VIDEO PODCAST: John Dante Prevedini leads a discussion about Youth Involvement in Classical Music - this specially extended illustrated feature includes contributions from Christopher Morley, Gerald Fenech, Halida Dinova, Patricia Spencer and Roderic Dunnett.
Louise Reichardt (1779-1826), an extraordinary influential musical figure of the German romantic movement, was born in a household brimming with music, literature, poetry and political discussion. At the end music held sway. No surprise really, as Louise's musical lineage included both her grandfathers who served as court musicians to Frederick the Great, and her parents were also of the same artistic genre.
Tragically, life was very cruel, and before finding stability sometime after 1810 in Hamburg, Louise had to experience the death of her mother when still a young child, and the dismissal of her father from court without a pension because of his outspoken political opinions. Because of the latter events, family finances suffered severely and she was compelled to find some form of work to help the dire situation.
Her youthful romantic adventures also ended in despair after two different fiances died unexpectedly.
It was after all these hammer blows that she finally decided to strike out alone for Hamburg, where she managed to support herself and assist her family by teaching music lessons. She lived in this city till the very end, and by the time of her early demise in 1826, aged forty-seven, Louise had managed to forge an enviable reputation as composer, teacher and conductor. Indeed, when her death was announced, the city was gripped by a wave of grief that was unprecedented. She was truly the darling of Hamburg.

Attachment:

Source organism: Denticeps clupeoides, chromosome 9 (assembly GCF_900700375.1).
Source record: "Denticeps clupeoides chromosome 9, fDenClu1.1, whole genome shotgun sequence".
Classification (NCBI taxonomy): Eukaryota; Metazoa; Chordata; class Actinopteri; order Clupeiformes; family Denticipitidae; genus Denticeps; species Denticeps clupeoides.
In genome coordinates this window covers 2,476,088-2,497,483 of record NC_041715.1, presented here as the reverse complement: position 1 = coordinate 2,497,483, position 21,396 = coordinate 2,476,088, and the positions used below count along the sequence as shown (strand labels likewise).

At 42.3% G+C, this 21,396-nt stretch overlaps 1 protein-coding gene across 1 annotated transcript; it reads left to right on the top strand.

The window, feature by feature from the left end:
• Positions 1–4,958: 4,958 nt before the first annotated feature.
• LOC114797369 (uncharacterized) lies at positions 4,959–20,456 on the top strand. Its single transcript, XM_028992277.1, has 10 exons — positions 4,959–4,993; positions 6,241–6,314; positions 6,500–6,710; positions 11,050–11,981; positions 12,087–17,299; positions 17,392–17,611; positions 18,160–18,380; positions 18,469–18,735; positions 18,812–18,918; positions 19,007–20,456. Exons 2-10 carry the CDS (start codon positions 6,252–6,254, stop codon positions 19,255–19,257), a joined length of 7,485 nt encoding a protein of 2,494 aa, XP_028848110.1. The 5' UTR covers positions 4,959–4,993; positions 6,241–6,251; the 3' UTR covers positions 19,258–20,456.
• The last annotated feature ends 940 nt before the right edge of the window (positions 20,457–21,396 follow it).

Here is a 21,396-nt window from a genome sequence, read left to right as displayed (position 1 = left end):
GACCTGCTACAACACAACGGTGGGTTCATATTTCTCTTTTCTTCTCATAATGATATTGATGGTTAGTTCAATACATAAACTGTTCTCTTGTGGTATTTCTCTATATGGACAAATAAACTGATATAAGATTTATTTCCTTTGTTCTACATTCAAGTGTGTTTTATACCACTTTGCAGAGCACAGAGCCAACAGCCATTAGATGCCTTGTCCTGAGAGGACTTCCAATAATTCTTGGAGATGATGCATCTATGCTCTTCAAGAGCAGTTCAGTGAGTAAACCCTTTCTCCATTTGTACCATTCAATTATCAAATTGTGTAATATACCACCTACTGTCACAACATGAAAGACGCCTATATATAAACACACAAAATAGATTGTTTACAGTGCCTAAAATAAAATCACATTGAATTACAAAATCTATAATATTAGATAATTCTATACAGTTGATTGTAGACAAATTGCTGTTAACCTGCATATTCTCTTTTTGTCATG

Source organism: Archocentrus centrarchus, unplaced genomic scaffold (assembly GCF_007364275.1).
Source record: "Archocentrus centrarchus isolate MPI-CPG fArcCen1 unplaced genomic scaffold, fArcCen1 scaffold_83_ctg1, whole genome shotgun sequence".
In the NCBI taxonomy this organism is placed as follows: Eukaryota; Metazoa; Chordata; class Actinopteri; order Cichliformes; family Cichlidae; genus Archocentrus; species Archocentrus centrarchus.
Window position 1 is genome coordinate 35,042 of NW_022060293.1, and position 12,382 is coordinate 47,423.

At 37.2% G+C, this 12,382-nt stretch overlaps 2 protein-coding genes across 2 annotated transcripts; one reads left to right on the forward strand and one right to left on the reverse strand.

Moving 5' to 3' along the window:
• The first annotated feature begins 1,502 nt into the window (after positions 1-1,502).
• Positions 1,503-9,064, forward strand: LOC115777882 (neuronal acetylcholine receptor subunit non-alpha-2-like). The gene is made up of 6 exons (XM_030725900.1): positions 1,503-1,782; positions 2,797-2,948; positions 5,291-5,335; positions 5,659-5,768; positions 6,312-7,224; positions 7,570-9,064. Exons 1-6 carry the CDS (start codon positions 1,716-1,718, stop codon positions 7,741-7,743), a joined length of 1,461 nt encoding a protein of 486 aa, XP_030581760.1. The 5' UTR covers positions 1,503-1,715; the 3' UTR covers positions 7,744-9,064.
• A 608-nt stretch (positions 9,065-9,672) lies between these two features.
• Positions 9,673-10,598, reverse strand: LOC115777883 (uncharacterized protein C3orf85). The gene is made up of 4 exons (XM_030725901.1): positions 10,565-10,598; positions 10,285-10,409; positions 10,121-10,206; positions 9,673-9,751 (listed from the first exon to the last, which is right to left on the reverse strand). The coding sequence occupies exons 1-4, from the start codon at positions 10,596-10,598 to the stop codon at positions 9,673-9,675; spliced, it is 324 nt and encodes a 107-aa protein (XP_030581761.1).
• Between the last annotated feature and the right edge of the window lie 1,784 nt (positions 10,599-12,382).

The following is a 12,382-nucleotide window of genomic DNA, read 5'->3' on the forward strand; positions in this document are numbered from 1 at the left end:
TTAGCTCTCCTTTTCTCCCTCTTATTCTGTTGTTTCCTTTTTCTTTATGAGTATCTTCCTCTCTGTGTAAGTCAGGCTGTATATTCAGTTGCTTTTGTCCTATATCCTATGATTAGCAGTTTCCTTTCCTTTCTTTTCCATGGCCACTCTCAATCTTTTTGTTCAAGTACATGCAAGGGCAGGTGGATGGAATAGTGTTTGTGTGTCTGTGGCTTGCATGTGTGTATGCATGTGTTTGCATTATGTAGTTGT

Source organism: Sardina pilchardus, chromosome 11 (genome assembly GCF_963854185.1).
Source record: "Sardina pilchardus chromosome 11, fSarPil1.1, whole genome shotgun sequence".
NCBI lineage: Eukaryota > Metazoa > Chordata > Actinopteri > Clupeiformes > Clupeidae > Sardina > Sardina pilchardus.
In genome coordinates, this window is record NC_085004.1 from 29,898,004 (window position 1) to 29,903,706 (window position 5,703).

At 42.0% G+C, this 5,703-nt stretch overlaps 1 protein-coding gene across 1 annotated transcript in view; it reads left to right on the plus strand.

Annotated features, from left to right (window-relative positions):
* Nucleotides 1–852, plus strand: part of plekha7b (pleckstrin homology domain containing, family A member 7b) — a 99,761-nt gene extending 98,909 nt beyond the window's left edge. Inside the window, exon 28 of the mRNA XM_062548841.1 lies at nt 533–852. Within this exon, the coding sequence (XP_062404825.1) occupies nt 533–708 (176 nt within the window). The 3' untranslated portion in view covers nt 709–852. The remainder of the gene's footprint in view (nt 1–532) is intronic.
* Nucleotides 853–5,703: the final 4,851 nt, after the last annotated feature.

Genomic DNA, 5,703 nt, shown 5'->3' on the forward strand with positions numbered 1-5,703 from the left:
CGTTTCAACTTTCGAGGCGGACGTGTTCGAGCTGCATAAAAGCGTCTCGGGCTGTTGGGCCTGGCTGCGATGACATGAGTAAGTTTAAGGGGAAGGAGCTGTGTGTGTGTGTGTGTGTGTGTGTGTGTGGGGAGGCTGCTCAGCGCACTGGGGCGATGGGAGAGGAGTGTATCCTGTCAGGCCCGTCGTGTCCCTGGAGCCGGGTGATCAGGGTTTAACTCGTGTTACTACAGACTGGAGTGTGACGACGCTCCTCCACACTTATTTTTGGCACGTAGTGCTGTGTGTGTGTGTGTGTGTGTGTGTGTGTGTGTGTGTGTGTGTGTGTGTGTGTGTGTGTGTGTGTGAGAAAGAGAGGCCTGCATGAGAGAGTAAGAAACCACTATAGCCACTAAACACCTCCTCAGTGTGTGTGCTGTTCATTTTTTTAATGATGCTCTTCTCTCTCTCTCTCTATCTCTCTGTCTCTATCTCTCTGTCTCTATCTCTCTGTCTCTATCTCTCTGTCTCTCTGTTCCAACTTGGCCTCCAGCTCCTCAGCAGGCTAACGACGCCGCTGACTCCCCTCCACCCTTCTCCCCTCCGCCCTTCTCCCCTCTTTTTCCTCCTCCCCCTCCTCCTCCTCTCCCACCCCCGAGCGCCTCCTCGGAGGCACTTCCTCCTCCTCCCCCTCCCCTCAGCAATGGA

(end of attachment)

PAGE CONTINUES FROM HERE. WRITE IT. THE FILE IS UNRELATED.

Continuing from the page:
Her fame as a composer rests solely on her songs, of which some ninety were published during her lifetime. The pieces selected for this recording are grouped by the poets who formed Reichardt's circle of friends, and each composition is a miniature jewel that emphasizes Reichardt's talent for writing sweet, lyrical melodies that unite expressive, melodic text setting and demanding legato line.
Listen — Louise Reichardt: Ombre amene, amiche piante (Sei Canzoni Metastasio)
(track 1, 0:00-1:00) © 2018 Amy Pfrimmer :
The pieces are graceful, elegant, delicate and charming, and display both German and Italian stylistic elements as well as influences of Mozart and Schubert.
Listen — Louise Reichardt: Hymnen an die Nacht
(track 11, 0:00-0:49) © 2018 Amy Pfrimmer :
Amy Pfrimmer's singing is supremely warm and refreshing, and the innocent beauty of these songs is brought out in bright, luminous textures. Dreux Montegut plays sympathetically throughout.
Listen — Louise Reichardt: Die Blume der Blumen
(track 19, 1:49-2:39) © 2018 Amy Pfrimmer :
An invaluable disc, focusing on one of Germany's hidden romantic names so unjustly neglected. A revelatory discovery in clean sound and attractive presentation, albeit short on playing time.
Copyright © 8 June 2019